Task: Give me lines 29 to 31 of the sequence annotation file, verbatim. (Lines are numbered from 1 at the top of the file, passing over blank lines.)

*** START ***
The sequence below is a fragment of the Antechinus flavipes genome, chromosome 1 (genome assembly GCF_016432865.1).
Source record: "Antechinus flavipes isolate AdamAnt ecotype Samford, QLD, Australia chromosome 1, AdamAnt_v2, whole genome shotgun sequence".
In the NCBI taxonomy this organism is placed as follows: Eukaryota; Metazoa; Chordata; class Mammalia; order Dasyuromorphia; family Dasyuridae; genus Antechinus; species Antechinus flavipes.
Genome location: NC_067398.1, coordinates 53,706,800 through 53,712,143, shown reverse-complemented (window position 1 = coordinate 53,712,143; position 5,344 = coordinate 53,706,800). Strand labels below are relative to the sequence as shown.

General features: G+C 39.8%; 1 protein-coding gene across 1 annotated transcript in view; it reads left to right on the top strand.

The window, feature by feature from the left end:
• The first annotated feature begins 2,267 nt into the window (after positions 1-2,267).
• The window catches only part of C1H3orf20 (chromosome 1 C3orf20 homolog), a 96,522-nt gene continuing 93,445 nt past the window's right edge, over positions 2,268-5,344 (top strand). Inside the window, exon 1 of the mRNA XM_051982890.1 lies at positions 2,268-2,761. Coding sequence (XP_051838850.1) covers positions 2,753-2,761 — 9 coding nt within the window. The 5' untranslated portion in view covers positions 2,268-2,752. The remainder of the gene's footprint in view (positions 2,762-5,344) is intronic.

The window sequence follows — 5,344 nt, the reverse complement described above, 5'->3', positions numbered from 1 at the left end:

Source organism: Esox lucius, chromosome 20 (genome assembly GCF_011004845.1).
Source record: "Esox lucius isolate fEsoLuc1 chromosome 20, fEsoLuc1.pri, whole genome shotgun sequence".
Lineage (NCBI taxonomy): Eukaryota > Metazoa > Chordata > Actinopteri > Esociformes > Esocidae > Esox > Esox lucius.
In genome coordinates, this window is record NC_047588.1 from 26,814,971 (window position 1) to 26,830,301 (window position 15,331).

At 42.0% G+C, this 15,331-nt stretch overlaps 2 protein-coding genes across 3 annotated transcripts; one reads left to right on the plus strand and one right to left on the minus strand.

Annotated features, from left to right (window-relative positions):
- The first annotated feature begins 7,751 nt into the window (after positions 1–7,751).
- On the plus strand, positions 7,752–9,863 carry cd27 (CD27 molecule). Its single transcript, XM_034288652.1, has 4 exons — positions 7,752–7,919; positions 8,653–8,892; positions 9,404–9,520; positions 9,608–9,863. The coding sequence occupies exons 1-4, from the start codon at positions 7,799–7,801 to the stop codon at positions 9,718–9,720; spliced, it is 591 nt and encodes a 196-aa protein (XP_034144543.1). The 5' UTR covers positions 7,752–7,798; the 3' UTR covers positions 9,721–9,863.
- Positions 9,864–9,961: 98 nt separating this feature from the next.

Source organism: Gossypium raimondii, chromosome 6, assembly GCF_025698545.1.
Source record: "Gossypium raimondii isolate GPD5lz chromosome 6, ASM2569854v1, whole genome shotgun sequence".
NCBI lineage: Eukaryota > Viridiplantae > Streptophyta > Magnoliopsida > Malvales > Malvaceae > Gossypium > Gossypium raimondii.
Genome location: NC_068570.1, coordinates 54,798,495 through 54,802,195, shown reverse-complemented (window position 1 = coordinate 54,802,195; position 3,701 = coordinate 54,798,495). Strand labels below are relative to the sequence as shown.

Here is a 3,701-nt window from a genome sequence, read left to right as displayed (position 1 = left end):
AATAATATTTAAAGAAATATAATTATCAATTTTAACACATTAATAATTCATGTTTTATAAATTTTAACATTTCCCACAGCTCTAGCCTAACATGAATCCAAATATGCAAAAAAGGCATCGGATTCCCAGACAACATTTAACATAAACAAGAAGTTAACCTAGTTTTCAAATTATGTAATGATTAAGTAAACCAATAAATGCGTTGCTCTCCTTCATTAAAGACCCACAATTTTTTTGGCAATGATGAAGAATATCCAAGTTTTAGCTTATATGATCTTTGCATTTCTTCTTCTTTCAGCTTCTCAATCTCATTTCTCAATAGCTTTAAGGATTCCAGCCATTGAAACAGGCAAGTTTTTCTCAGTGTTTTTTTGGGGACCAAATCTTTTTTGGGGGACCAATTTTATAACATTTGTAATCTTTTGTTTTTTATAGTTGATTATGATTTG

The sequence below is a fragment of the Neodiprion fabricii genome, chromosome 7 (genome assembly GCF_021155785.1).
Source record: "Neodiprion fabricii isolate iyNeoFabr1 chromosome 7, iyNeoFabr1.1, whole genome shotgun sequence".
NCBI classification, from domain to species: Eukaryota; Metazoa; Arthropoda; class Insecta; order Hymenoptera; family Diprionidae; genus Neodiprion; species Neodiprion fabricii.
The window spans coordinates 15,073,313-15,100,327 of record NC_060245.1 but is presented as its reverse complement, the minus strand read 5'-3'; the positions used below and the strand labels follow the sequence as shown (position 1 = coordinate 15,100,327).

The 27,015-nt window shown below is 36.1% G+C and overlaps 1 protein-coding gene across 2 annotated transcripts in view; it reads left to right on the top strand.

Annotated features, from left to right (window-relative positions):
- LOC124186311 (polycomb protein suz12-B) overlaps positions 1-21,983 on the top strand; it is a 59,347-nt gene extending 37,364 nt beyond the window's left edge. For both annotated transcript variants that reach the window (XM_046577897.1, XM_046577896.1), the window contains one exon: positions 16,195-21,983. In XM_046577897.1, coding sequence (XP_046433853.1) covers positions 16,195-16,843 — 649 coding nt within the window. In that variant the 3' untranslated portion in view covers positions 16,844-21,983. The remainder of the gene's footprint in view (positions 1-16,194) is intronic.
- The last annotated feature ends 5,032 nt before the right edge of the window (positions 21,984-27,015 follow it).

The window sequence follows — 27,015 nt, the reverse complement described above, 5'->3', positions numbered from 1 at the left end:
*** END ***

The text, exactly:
The 27,015-nt window shown below is 36.1% G+C and overlaps 1 protein-coding gene across 2 annotated transcripts in view; it reads left to right on the top strand.

Annotated features, from left to right (window-relative positions):
- LOC124186311 (polycomb protein suz12-B) overlaps positions 1-21,983 on the top strand; it is a 59,347-nt gene extending 37,364 nt beyond the window's left edge. For both annotated transcript variants that reach the window (XM_046577897.1, XM_046577896.1), the window contains one exon: positions 16,195-21,983. In XM_046577897.1, coding sequence (XP_046433853.1) covers positions 16,195-16,843 — 649 coding nt within the window. In that variant the 3' untranslated portion in view covers positions 16,844-21,983. The remainder of the gene's footprint in view (positions 1-16,194) is intronic.